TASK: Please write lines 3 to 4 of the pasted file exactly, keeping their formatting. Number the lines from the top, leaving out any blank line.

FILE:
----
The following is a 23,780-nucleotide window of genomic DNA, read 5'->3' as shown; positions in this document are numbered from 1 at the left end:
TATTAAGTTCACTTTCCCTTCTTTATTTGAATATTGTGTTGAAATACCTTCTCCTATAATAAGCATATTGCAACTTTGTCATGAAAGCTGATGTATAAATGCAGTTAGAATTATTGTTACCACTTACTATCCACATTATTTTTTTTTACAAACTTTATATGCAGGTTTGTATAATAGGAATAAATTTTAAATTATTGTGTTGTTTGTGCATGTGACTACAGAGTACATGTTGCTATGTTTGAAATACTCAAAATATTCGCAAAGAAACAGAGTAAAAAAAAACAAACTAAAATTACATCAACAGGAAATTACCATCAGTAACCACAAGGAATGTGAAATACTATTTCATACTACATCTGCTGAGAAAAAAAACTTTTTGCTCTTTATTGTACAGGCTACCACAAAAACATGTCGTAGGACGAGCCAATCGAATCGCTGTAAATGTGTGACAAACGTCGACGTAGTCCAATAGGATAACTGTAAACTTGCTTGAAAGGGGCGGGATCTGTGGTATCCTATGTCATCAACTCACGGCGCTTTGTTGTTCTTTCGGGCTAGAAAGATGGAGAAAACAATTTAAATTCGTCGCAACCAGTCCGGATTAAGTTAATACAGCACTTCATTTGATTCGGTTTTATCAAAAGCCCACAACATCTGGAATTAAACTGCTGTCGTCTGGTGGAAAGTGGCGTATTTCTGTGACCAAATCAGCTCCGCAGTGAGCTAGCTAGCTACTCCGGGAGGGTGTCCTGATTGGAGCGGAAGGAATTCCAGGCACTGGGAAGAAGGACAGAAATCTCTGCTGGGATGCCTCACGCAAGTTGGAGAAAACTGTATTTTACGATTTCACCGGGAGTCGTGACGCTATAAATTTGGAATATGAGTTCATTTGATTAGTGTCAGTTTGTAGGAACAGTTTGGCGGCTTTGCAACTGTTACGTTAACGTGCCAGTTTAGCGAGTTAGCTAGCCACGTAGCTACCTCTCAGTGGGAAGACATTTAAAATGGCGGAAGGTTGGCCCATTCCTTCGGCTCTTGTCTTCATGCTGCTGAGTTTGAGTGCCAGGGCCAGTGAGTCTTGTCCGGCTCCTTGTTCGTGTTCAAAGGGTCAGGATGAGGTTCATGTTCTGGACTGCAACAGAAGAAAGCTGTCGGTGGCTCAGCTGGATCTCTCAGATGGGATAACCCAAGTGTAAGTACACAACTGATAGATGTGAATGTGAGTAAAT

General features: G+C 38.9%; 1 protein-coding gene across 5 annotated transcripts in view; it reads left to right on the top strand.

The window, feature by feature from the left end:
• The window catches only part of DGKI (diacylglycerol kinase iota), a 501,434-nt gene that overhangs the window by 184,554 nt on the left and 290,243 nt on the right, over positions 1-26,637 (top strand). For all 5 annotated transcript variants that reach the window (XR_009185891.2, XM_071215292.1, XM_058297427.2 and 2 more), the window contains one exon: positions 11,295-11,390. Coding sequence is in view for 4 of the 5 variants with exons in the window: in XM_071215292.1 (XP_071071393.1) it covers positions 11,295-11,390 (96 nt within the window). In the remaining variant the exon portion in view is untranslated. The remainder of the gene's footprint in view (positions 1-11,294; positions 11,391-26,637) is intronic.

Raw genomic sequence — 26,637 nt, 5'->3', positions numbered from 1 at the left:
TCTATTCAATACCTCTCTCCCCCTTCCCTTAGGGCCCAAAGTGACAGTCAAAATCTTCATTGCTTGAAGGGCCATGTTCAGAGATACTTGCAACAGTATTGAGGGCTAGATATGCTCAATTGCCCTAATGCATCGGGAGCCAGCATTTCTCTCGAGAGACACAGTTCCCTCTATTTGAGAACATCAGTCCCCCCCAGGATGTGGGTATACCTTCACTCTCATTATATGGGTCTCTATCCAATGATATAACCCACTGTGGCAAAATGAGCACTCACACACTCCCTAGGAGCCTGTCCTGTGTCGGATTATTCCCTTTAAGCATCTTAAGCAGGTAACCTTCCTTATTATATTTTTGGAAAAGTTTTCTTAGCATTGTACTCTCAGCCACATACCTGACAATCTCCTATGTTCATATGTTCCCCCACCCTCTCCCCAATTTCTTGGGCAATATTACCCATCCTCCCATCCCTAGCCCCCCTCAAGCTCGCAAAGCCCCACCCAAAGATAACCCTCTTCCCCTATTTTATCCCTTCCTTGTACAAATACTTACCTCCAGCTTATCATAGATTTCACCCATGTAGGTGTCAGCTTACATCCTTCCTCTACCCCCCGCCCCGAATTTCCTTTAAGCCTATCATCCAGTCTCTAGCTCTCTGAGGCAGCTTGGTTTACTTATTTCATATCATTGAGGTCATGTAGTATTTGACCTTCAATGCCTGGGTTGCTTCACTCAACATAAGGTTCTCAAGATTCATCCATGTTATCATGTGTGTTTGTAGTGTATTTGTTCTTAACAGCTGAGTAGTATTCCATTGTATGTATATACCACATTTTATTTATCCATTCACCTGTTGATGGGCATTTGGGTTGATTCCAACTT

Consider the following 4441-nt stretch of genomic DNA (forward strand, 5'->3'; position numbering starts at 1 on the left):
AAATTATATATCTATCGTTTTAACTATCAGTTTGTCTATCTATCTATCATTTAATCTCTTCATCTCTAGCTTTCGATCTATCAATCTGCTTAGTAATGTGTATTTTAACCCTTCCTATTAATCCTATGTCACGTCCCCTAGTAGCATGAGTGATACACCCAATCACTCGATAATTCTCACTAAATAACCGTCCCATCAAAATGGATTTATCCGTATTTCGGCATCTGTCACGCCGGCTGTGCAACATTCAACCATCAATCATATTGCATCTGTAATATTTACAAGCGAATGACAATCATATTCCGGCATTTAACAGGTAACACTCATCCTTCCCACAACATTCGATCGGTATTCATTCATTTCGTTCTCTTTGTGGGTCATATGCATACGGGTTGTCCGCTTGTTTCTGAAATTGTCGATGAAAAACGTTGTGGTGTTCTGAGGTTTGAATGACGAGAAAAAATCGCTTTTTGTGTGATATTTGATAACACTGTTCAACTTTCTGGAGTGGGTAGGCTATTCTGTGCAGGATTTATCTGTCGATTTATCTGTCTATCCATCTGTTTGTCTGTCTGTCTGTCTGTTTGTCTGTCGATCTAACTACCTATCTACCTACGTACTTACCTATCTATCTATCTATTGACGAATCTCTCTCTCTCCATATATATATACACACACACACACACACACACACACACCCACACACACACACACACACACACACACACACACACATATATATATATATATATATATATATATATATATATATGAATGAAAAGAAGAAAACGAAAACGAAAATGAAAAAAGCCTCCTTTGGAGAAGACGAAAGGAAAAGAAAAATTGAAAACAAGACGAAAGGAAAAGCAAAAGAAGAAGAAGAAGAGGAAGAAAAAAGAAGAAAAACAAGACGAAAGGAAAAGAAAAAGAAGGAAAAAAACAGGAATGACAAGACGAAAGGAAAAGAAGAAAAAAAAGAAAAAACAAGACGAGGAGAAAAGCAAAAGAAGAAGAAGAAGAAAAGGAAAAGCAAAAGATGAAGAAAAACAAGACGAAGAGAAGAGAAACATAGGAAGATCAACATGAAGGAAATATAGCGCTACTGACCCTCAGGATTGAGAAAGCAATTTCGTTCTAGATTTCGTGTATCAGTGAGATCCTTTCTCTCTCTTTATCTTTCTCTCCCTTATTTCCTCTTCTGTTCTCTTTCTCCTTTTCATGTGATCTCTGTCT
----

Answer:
General features: G+C 38.9%; 1 protein-coding gene across 5 annotated transcripts in view; it reads left to right on the top strand.

The window, feature by feature from the left end: